I don’t have to sell you on the importance of a bespoke, heirloom-quality album for our clients, ensuring their wedding memories will be beautifully preserved for generations. You’ve taken the time to research the absolute best wedding album partner who uses high-quality paper, perfect printing, and superior mounting and binding processes with gorgeous options to customize the cover and end pages – which is how you ended up here at RedTree Albums. But I might need to sell you on the importance of the wedding album contract that accompanies this service, which deserves just as much time and detail in putting together. Take a look at my top three tips for wedding album contracts to ensure they’re as thoughtfully considered and as protective as the albums themselves.
This is straightforward but easy to overlook. Let the client know the deadline for submitting photo preferences after receiving the digital gallery. If they fail to meet this deadline, do they forfeit their right to choose the images and you decide? Make sure you include what happens if the deadline is missed or how to request a deadline extension, including the acceptable list of reasons.
The other deadline that needs to be included in the contract is for revisions. The last thing you want is for months to have lapsed since you sent over the draft album without hearing back from the client. Avoid the limbo by setting clear expectations for when you need to receive their feedback.
This goes hand-in-hand with the first tip. If a client fails to meet the deadlines outlined in the contract, define the outcomes. For example, if a client does not initiate the creation of the album within the timeframe set in the contract, does the non-refundable album credit purchased in their wedding package expire? If it does expire, can the client pay a fee to reinstate the credit? This is important because you never want to find yourself in a situation where many years of unused credits were being redeemed at the same time. Right now, for example, photographers are experiencing an influx in album credit redemption requests because many couples are social distancing, and finally have time at home to choose favorite photos and album preferences together. The timing of this increase in expenses is especially hard on photographers right now, who are simultaneously experiencing a loss of income and have no other way to set off the cost of the albums. Prevent this scenario from happening to you with clearly outlined consequences and limitations when album deadlines are missed.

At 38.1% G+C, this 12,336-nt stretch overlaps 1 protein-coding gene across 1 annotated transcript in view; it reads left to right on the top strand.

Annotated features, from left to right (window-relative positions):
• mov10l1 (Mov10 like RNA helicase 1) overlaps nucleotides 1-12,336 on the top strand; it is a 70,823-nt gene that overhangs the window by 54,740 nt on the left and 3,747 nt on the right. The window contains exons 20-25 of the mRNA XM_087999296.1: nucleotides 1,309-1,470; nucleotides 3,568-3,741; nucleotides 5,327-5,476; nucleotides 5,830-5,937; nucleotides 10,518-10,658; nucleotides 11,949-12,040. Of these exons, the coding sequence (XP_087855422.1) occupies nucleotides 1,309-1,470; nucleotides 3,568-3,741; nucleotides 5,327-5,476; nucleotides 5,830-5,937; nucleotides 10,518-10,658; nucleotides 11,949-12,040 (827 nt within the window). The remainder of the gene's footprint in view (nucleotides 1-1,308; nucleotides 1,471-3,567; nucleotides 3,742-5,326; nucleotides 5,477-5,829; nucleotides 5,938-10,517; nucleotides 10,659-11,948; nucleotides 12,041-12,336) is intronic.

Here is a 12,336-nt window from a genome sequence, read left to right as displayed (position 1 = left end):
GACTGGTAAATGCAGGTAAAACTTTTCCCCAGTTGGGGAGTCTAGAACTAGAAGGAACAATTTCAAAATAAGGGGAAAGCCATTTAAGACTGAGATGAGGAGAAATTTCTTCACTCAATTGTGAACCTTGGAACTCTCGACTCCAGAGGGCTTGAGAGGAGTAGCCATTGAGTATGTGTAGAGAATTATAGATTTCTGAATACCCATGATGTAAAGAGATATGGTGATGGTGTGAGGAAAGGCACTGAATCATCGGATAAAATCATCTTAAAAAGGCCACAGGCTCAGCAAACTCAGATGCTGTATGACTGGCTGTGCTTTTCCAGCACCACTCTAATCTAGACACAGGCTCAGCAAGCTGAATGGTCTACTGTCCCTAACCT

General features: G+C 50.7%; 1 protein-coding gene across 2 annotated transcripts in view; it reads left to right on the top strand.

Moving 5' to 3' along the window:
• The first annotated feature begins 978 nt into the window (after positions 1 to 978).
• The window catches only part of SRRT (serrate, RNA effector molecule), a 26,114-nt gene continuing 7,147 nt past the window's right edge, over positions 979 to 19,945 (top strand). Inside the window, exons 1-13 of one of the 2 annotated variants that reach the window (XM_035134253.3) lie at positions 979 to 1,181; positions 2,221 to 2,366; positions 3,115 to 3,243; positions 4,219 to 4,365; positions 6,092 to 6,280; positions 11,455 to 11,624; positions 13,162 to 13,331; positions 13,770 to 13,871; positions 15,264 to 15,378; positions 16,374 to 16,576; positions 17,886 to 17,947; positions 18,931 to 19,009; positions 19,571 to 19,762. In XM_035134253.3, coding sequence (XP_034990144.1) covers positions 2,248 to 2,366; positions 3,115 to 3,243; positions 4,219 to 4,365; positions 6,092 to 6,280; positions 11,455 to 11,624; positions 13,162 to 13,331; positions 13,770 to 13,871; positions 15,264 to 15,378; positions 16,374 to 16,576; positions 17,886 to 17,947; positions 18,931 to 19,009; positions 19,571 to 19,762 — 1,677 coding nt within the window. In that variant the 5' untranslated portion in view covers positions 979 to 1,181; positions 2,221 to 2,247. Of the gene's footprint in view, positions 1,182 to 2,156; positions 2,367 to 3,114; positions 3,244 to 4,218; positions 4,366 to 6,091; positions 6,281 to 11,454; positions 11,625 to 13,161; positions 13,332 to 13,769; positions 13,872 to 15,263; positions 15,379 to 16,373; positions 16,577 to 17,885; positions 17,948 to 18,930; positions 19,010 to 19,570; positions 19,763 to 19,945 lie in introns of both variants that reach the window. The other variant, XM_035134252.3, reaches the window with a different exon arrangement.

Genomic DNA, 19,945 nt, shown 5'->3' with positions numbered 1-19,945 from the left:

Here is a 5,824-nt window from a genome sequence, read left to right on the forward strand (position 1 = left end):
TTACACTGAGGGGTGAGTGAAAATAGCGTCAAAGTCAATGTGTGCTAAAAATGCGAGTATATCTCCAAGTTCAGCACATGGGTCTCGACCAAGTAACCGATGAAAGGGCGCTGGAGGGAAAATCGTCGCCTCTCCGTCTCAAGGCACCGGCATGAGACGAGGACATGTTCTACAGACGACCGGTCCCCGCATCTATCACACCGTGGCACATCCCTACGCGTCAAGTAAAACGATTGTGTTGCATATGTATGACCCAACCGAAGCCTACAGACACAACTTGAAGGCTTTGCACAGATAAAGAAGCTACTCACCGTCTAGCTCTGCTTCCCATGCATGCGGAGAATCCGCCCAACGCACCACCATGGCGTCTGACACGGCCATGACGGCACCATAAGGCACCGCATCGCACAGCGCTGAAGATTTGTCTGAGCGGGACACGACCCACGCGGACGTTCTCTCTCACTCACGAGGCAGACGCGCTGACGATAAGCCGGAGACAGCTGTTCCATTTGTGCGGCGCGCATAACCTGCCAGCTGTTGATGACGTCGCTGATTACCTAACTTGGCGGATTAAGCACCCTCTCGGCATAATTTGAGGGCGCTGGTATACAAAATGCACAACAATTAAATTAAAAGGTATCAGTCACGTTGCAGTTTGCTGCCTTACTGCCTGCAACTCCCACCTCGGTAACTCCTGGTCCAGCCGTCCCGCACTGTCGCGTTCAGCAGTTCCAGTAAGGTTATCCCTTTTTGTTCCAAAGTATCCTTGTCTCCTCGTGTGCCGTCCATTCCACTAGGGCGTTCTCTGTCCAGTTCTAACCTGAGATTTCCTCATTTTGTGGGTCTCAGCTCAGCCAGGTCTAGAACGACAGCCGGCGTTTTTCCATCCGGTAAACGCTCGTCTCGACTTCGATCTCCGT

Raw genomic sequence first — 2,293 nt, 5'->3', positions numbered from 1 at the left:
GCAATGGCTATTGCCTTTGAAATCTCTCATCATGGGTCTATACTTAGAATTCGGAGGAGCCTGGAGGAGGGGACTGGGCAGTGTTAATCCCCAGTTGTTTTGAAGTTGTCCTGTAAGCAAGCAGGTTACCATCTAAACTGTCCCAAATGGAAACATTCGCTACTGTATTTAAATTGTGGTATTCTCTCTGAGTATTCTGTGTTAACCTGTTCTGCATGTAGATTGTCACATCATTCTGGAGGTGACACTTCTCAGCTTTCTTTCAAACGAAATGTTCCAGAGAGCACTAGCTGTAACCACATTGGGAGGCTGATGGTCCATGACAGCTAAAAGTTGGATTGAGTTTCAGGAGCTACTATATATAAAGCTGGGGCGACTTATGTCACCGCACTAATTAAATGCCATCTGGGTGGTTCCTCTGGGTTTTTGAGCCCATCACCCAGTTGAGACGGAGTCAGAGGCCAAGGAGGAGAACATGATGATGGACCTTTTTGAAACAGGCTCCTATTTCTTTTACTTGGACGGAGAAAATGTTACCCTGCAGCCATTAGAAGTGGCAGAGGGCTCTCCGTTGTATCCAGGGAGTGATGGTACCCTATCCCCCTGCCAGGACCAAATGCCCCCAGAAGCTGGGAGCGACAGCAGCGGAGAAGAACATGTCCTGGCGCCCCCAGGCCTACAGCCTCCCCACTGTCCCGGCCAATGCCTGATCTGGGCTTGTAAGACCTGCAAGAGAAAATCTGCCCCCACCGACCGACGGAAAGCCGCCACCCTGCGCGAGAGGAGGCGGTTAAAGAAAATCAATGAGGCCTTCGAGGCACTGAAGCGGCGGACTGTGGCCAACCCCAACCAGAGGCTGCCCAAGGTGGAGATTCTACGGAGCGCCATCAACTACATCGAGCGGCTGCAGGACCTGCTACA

Cover Your Bases
Now that you’ve set your expectations for the client’s obligations, it’s time to set expectations for your own. Let the client know how many rounds of revisions can be requested and if there’s a fee for additional revisions so you’re not caught in a never ending back and forth. They also need to be made aware of whose responsibility a mistake (like a misspelling of a name) is, especially after multiple rounds of revisions and review requests (hint: it shouldn’t be your fault). Commit to delivering the album in a timely manner and what happens if you were to fail to complete your end of the bargain. And clearly state everything what is included with the album credit, such as the size of the album, the cover material, and the number of spreads.
And a final, bonus tip: Don’t forget to include provisions for situations where neither you nor the client are at fault, such as the album getting damaged in transit.
Now you know why a wedding album contract is so important. Are you lacking one in your business? You can purchase an attorney-written, comprehensive wedding album contract template here that’s easy to read (your clients will thank you) and easy to modify – no further research required.
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